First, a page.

“Between Austin and San Antonio, I-35 is already six lanes, and that section has more traffic, but it's free,” he said.
McLennan County Commissioner Joe Mashek, a member of the Waco planning organization, said nobody wants to see a toll road.
“When (the transportation department) builds highways, they're supposed to maintain them and improve them, and if the traffic burdens get greater, they're the ones that are supposed to improve it and widen it,” he said. “That's what we pay taxes for.”
To the south, Temple Mayor Bill Jones was more receptive to the concept of tolling new lanes on I-35. Drivers from outside of the area, rather than locals, would end up paying for the expansion, he said.
“Locally, it's not going to affect those in Temple trying to use Interstate 35 within our area,” he said. “They'll always have a choice whether to use the tolled section or not.”
The toll funding would also free up highway funding for other road projects, he said.
“My perspective is I think everything needs to be on the table as we build additional infrastructure in the state of Texas,” Jones said. “We have far greater needs than we have funds to pay for them. And I know one thing's for sure, there's no appetite for increased gas taxes to pay for it.”
On a map of McLennan County, local transportation department officials point to $440 million in local highway construction projects identified by the transportation department and the Waco Metropolitan Planning Organization as necessary to accommodate the area's projected growth.
But the Waco district expects to receive only $170 million, or about a third of that money, by 2030 for specific projects.
Those projects will also be studied for tolling, Skopik said. They include improvements to State Highway 6/Loop 340, West U.S. Highway 84 through West Waco and Woodway, and the proposed extension of Farm-to-Market Road 185 across northern McLennan County.
In addition to new lanes on I-35, the Waco district is now conducting toll viability studies for new lanes on U.S. Highway 190 between I-35 and Copperas Cove and for a new 190 loop around Copperas Cove.
Skopik said the department would never add toll lanes or build new toll roads in a place where drivers don't have a toll-free alternative.
“There seems to be this nightmare that all of a sudden that you're going to wake up one morning and have no choices but to go use this toll road,” he said. “Really, we're only looking where we've got major traffic.”
According to the transportation department, the state gas tax would have to be raised a full dollar to keep up with construction and maintenance needs. The department spent 70 percent of its 2004 budget on building highways and maintaining them, at a cost of $2 billion and $2.3 billion, respectively. With cars becoming more fuel efficient, raising gas taxes isn't likely to keep up with highway needs, the department says.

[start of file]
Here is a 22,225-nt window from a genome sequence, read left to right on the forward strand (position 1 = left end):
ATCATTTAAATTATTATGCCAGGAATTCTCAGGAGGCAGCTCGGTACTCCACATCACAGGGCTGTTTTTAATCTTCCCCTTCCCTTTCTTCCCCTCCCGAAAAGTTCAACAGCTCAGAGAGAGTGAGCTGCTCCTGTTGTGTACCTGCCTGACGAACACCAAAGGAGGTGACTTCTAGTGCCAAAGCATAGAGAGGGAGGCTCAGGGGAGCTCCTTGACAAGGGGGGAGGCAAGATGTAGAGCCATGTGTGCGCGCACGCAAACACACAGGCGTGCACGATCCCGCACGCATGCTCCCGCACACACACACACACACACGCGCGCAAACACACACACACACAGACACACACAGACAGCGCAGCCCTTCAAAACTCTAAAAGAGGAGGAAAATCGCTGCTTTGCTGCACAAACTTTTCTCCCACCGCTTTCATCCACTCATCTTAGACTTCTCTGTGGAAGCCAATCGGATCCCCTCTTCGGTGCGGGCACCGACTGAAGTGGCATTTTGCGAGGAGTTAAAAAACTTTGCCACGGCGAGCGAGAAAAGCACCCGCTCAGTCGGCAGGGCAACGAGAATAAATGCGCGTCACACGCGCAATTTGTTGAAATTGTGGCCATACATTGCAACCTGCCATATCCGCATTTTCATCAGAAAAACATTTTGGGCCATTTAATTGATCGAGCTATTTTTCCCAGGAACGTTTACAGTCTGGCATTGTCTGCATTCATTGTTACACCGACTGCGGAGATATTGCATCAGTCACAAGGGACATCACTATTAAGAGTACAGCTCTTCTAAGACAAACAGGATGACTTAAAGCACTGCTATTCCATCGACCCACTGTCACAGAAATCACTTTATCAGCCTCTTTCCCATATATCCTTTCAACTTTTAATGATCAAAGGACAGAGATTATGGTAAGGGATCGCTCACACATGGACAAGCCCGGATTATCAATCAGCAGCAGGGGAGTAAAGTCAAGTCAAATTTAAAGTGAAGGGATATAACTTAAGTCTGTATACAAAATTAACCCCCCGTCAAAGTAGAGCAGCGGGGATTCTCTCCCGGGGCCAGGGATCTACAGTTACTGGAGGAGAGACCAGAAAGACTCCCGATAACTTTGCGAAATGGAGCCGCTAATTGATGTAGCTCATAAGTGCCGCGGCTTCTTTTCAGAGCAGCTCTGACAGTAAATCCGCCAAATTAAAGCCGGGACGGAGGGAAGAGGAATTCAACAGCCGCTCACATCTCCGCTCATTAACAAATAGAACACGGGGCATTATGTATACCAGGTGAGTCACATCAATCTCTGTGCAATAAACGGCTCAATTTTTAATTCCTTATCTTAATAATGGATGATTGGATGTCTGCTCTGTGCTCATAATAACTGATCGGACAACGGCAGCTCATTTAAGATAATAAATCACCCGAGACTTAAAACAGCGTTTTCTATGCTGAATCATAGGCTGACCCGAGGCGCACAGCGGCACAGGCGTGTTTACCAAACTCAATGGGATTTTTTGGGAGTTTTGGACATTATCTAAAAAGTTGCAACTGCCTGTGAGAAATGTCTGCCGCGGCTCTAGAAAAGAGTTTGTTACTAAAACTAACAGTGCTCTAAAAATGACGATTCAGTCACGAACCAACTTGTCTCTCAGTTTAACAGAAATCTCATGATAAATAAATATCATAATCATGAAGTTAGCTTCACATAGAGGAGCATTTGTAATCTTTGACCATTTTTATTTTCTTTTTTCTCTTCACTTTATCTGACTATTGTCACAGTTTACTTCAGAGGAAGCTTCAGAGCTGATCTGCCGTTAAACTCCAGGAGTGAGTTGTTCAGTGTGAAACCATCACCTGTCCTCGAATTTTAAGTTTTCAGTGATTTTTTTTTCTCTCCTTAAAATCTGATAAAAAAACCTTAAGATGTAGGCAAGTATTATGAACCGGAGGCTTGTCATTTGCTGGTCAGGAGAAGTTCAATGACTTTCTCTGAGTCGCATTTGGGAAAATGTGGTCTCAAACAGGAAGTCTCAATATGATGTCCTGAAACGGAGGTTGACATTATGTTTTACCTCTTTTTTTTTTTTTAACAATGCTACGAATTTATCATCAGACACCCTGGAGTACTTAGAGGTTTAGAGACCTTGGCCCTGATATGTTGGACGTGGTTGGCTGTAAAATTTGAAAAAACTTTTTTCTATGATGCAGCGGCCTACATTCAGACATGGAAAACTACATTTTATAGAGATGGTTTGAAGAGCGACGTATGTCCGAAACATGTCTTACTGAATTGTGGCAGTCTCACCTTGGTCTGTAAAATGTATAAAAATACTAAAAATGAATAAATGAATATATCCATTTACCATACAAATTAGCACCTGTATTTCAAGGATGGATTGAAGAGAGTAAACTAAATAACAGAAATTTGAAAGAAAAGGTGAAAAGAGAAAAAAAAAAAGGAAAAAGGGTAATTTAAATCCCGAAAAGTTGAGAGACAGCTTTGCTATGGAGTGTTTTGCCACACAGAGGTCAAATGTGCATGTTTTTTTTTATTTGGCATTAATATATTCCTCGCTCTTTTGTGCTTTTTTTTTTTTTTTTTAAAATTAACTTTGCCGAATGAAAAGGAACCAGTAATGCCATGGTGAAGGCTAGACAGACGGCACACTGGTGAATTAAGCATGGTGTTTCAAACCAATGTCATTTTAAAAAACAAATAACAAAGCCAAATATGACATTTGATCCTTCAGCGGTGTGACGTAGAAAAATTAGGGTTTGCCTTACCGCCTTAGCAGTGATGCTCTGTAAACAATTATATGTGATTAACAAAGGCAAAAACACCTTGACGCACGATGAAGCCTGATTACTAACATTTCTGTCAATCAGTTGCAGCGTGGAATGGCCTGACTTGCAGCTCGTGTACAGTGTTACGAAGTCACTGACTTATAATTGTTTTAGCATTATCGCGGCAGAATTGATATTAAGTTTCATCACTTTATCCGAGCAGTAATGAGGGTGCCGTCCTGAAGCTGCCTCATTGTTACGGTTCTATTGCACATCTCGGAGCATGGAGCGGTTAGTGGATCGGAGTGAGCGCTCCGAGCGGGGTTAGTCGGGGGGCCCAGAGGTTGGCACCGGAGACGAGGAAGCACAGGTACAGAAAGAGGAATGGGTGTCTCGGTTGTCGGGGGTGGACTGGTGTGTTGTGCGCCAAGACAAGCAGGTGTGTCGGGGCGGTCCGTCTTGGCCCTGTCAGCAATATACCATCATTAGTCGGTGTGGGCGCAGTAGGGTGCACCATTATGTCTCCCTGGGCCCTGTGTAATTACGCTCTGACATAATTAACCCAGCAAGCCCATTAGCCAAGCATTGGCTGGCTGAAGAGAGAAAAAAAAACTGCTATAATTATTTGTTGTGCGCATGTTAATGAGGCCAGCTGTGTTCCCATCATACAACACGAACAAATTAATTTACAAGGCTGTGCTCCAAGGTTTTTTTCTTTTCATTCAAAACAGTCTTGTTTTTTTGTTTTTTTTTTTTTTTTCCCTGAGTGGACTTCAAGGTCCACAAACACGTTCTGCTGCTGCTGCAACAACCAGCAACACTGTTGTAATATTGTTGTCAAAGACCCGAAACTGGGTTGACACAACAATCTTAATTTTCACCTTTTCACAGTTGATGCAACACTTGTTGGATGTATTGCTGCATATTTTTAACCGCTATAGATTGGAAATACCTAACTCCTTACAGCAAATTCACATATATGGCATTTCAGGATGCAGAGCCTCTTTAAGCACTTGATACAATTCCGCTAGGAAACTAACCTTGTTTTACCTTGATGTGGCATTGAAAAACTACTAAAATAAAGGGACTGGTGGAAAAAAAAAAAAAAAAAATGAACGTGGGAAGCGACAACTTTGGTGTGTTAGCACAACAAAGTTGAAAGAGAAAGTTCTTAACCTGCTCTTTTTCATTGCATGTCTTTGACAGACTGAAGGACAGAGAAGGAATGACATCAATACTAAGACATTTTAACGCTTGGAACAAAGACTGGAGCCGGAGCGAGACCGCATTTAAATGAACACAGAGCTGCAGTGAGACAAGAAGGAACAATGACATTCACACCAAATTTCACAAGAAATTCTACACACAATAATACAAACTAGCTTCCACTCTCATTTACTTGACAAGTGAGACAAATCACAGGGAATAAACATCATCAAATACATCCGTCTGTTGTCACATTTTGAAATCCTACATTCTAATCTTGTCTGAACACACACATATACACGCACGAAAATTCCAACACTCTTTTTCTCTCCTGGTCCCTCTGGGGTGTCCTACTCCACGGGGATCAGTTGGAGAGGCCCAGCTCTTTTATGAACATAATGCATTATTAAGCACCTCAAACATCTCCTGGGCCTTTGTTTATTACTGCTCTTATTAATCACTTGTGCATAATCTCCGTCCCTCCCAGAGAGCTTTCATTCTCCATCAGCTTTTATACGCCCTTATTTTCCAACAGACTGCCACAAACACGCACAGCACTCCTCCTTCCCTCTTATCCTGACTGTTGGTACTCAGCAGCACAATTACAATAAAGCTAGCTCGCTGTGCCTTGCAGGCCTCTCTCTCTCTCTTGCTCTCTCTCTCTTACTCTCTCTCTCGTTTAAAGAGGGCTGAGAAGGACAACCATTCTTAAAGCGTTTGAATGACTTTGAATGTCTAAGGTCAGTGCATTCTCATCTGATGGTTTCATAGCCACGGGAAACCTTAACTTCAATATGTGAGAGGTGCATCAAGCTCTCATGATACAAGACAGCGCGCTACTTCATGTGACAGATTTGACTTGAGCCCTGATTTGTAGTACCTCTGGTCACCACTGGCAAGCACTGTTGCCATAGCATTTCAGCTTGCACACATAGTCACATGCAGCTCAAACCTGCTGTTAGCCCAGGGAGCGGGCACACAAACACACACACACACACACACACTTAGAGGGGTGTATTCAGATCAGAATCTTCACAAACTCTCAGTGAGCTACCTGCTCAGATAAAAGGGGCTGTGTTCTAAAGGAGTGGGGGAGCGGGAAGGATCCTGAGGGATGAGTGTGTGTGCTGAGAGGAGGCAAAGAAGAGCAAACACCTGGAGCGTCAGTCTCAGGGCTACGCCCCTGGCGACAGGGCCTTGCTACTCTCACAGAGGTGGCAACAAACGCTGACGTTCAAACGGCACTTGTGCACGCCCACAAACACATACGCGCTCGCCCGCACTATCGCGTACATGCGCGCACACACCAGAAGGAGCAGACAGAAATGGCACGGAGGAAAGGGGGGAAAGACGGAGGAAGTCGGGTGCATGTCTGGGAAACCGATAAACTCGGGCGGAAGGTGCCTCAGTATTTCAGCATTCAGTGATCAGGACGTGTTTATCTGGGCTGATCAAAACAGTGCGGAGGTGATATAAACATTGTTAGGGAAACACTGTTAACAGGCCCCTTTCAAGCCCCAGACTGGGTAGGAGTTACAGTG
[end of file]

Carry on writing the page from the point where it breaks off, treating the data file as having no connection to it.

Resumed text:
“We have to look at all our funding options we have available to us now to see how we can make more of what we have, if we can stretch the gas tax funds to do more,” Garcia said.
A controversial plan to incorporate tolling into a new road between Georgetown and Southeast Austin – mostly making up the new State Highway 130 – is enabling the department to build 65 miles of four-lane divided highway in five years rather than 25 years, Garcia said. The toll plan, which will cost drivers an average of 12 cents a mile, enabled the department to issue $2.2 billion in debt that will be paid off over 40 years time, she said.
“The question is, do we wait five years or 25 years?” Garcia said.
Skopik said a decision on whether tolling will be considered for Interstate 35 should be made next year.
“We're required to study it. It doesn't mean that we're going to do it though,” he said.
If tolls are implemented on Interstate 35, they wouldn't be the first tolls collected in the Waco area. The privately run Waco Bridge Company charged a toll to cross the Waco Suspension Bridge when it opened in 1870, according to historian Roger Conger's 1945 book, Highlights of Waco History.
Twenty years later, McLennan County sold $80,000 in bonds to purchase the bridge. The county then turned the bridge over to the city of Waco for a token $1 on the grounds that the city operate the bridge without tolls.